One way to understand more about a piece of legislation is to know who its friends or enemies are. For Supervisor Ross Mirkarimi’s Workforce Development Accountability legislation, which is being voted on today by the Board of Supervisors, the backers include a rare convergence of the Chamber of Commerce, the San Francisco Labor Council and the City College chancellor. Even the 11 municipal departments and 59 nonprofit agencies that would have their funding more tightly controlled are not objecting loudly.
Mirkarimi’s legislation puts responsibility for repairing The City’s flawed $60 million job-finding effort onto Rhonda Simmons, director of the mayor’s year-old Office of Economic and Workforce Development. It would require tracking of all money San Francisco distributes for work-force programs, and it mandates inclusion of performance and outcome measurements in a comprehensive annual spending plan that would have to be approved by the Board of Supervisors.
Bizarrely, until now nobody knew exactly how much money was being spent to help obtain jobs for city residents facing employment barriers. During fiscal 2006-07, the cost was $29.1 million directly from general fund and upward of $30 million more from state and federal funding plus other social service expenses for job-seekers.
But the number of San Franciscans who actually have obtained employment as a result of this well-intentioned public expenditure is an embarrassing 4,300, which cost taxpayers at least $6,767 per hire. Job-placement ratios for the various city-funded programs ranged from approximately 4 percent to 21 percent. And there is no reliable overall evidence — especially from the nonprofits — on how many of those jobs were supposedly permanent and self-sustaining.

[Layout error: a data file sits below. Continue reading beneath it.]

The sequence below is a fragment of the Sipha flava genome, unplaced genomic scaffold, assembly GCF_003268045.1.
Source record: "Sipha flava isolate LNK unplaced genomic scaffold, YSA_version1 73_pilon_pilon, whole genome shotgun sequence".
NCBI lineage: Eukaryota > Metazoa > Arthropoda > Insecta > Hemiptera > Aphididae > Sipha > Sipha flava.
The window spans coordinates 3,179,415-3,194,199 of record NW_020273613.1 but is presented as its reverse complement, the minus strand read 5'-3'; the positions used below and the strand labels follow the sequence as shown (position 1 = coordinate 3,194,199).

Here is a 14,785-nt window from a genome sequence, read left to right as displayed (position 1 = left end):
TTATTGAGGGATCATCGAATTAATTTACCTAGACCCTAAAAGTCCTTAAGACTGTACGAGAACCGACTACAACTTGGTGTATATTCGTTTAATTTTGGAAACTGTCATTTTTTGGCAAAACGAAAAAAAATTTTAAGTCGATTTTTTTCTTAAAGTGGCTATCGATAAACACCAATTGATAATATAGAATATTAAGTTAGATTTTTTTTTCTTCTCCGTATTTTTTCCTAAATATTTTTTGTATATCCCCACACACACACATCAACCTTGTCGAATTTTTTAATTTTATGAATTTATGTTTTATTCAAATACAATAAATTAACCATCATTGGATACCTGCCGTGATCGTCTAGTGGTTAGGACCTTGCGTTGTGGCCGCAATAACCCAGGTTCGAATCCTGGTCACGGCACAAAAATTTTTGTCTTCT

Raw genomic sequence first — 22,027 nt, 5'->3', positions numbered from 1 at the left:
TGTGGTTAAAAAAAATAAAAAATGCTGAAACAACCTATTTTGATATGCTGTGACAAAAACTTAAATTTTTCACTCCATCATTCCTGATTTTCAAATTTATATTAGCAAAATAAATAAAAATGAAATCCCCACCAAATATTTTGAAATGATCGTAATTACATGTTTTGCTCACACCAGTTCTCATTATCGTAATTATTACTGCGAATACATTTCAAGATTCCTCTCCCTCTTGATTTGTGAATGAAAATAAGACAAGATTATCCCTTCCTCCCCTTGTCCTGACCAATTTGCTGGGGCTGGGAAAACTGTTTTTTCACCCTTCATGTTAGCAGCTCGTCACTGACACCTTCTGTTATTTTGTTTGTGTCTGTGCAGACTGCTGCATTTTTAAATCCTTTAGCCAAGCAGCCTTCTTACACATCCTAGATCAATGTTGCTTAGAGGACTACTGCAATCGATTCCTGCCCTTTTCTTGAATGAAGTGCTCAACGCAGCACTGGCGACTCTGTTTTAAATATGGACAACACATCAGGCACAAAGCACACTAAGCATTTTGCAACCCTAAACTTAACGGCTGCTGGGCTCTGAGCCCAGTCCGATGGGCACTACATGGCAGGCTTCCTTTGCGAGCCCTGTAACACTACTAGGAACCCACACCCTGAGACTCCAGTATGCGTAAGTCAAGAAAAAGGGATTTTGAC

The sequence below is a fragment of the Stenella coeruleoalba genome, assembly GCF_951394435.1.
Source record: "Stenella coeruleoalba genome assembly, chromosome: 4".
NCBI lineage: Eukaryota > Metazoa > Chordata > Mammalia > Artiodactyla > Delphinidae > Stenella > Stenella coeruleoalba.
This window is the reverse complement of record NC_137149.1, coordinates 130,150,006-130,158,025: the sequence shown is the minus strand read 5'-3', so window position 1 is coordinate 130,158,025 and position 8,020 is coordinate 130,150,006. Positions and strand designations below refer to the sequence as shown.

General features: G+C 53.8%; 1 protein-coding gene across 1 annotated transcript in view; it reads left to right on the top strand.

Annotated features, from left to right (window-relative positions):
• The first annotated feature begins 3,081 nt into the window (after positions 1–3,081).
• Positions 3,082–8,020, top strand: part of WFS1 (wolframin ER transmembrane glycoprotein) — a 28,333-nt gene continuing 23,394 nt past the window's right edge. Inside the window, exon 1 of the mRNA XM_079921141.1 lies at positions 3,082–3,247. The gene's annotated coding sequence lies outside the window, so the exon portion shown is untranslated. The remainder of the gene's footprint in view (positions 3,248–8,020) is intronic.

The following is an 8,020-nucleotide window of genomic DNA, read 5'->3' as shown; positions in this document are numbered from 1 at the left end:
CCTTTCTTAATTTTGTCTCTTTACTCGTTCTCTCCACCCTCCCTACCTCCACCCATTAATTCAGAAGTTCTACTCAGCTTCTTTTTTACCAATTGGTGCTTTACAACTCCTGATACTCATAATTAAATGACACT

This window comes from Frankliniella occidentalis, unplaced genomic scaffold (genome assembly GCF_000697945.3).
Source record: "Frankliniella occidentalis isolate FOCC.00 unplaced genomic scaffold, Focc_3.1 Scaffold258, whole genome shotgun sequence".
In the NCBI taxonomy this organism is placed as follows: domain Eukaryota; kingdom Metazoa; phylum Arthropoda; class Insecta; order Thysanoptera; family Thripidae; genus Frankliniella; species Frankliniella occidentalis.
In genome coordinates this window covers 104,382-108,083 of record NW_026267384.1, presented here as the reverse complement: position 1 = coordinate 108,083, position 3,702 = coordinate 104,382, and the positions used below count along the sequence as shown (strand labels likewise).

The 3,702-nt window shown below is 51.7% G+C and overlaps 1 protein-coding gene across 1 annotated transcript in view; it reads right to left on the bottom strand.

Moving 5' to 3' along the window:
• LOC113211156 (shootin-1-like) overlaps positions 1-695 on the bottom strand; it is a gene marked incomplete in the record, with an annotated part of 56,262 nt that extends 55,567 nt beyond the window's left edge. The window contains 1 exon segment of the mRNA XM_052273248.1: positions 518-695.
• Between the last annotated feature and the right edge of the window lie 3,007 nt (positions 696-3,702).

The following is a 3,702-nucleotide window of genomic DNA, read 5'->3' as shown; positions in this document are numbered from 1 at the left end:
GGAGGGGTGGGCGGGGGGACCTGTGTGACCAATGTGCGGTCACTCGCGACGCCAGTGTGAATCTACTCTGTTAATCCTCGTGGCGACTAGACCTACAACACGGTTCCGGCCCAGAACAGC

The Examiner has been following this epic of bureaucratic wheel-spinning and wasted taxes since August, when San Francisco Budget Analyst Harvey Rose exposed it in one of his independent office’s most stinging audits ever. The report blamed a duplicative,inefficient system that is “fragmented, with inconsistent planning and coordination of resources and inadequate monitoring of programs.”
Almost immediately after Rose’s evaluation became public, Mirkarimi introduced his legislation. It received a predominantly encouraging reaction in committee hearings last month and is expected to win approval from the board today. Interestingly, Mayor Gavin Newsom has been uncharacteristically silent about work-force development reform lately, even though one of his appointees would be in charge.
In August, the mayor acknowledged to The Examiner that the jobs program needs improvement and claimed he had already had a draft of a “new approach” prepared by city officials. But since nothing was ever heard from Newsom again on the subject, it has become vital for the supervisors to pass Mirkarimi’s legislation today. Otherwise, San Francisco taxpayers as well as thousands of residents who need genuine help in joining the labor force will continue being cheated by an uncontrolled and ineffectual system.
And if The City cannot deliver solid evidence of success in a year or two, the entire jobs program should be scratched and its millions redirected to a truly worthwhile use.